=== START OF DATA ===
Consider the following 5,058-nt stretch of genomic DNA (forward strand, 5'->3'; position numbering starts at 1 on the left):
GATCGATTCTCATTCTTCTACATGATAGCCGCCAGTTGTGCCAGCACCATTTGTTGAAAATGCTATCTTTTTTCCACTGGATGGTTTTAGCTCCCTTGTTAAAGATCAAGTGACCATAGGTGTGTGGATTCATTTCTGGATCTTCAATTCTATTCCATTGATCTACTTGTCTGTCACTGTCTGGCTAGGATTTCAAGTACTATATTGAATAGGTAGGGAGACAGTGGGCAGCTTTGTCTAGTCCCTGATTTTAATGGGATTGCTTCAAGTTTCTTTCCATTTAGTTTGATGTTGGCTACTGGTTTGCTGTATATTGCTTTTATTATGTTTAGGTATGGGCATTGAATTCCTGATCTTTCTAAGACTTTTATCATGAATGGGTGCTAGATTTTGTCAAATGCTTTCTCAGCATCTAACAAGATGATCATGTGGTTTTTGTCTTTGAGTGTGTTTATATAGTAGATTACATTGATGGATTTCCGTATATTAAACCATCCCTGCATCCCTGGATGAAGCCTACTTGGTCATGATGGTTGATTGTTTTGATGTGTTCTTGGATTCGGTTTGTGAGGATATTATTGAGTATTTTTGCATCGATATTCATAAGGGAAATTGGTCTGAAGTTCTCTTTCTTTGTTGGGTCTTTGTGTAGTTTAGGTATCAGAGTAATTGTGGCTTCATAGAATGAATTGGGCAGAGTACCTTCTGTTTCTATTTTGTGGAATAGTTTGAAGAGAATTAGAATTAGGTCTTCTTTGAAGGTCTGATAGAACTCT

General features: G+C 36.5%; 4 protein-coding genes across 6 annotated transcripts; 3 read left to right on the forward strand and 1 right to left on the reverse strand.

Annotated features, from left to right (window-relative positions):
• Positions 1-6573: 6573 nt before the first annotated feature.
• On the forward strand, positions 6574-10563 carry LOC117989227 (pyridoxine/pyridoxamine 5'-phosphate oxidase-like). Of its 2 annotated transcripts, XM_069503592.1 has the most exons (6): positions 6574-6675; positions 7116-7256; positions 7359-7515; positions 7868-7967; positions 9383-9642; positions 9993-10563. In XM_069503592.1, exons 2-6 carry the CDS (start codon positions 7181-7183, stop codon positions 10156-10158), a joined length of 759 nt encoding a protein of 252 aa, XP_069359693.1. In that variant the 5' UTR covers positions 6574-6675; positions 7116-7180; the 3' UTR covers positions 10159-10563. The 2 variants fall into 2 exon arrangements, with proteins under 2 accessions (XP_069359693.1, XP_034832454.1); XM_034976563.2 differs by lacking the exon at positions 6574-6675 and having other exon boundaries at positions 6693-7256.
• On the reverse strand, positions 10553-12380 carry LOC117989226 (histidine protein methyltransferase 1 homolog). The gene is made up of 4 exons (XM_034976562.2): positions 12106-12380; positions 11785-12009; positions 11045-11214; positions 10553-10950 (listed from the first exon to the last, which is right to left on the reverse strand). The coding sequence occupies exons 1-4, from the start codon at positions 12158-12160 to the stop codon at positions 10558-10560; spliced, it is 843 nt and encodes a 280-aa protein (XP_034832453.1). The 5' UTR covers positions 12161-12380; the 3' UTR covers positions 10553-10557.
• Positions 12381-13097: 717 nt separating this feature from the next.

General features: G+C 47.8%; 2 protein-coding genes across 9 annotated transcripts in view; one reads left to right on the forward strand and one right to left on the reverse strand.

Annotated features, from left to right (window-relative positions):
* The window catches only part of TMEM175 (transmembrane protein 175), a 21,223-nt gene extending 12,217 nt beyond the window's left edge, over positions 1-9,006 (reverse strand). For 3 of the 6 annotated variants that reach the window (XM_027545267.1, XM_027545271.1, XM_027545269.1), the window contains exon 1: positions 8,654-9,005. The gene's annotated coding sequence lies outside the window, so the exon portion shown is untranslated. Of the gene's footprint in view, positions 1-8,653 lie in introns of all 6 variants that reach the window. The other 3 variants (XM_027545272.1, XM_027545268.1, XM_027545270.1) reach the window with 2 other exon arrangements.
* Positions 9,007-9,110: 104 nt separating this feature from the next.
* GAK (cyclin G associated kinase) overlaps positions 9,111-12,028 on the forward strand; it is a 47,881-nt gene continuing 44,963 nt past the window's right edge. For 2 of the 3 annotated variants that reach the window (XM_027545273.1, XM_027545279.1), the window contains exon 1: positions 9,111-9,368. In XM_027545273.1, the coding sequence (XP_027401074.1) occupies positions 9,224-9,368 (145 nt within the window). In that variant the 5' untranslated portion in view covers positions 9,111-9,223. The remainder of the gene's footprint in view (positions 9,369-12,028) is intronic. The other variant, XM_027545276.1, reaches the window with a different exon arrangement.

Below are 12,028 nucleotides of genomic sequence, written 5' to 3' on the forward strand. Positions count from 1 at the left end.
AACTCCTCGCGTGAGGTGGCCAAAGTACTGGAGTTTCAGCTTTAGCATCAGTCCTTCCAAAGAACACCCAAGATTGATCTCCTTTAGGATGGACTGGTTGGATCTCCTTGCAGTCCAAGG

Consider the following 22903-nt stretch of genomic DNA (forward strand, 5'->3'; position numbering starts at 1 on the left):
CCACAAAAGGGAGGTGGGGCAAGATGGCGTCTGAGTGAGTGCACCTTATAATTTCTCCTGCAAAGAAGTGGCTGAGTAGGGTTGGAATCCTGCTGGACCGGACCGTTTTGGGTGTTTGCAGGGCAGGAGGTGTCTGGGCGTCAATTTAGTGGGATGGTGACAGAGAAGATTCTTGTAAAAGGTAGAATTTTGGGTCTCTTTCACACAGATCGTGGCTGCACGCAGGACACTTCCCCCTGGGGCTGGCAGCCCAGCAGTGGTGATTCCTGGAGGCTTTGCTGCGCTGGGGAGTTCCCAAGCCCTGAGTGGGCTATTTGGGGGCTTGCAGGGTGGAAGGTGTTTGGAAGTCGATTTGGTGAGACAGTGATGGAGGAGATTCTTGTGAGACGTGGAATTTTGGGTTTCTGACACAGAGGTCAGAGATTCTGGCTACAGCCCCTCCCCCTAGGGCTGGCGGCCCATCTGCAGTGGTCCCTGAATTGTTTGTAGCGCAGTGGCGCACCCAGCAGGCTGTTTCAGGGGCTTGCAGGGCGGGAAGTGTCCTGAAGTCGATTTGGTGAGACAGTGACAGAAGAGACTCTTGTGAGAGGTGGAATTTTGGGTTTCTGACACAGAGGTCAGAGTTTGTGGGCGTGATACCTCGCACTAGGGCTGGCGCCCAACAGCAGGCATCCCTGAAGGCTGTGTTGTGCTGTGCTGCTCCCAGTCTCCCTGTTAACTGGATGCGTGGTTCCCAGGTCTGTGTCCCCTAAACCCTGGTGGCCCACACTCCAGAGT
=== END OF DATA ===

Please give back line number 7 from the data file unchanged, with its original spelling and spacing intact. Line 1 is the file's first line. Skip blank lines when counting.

• On the reverse strand, positions 10553-12380 carry LOC117989226 (histidine protein methyltransferase 1 homolog). The gene is made up of 4 exons (XM_034976562.2): positions 12106-12380; positions 11785-12009; positions 11045-11214; positions 10553-10950 (listed from the first exon to the last, which is right to left on the reverse strand). The coding sequence occupies exons 1-4, from the start codon at positions 12158-12160 to the stop codon at positions 10558-10560; spliced, it is 843 nt and encodes a 280-aa protein (XP_034832453.1). The 5' UTR covers positions 12161-12380; the 3' UTR covers positions 10553-10557.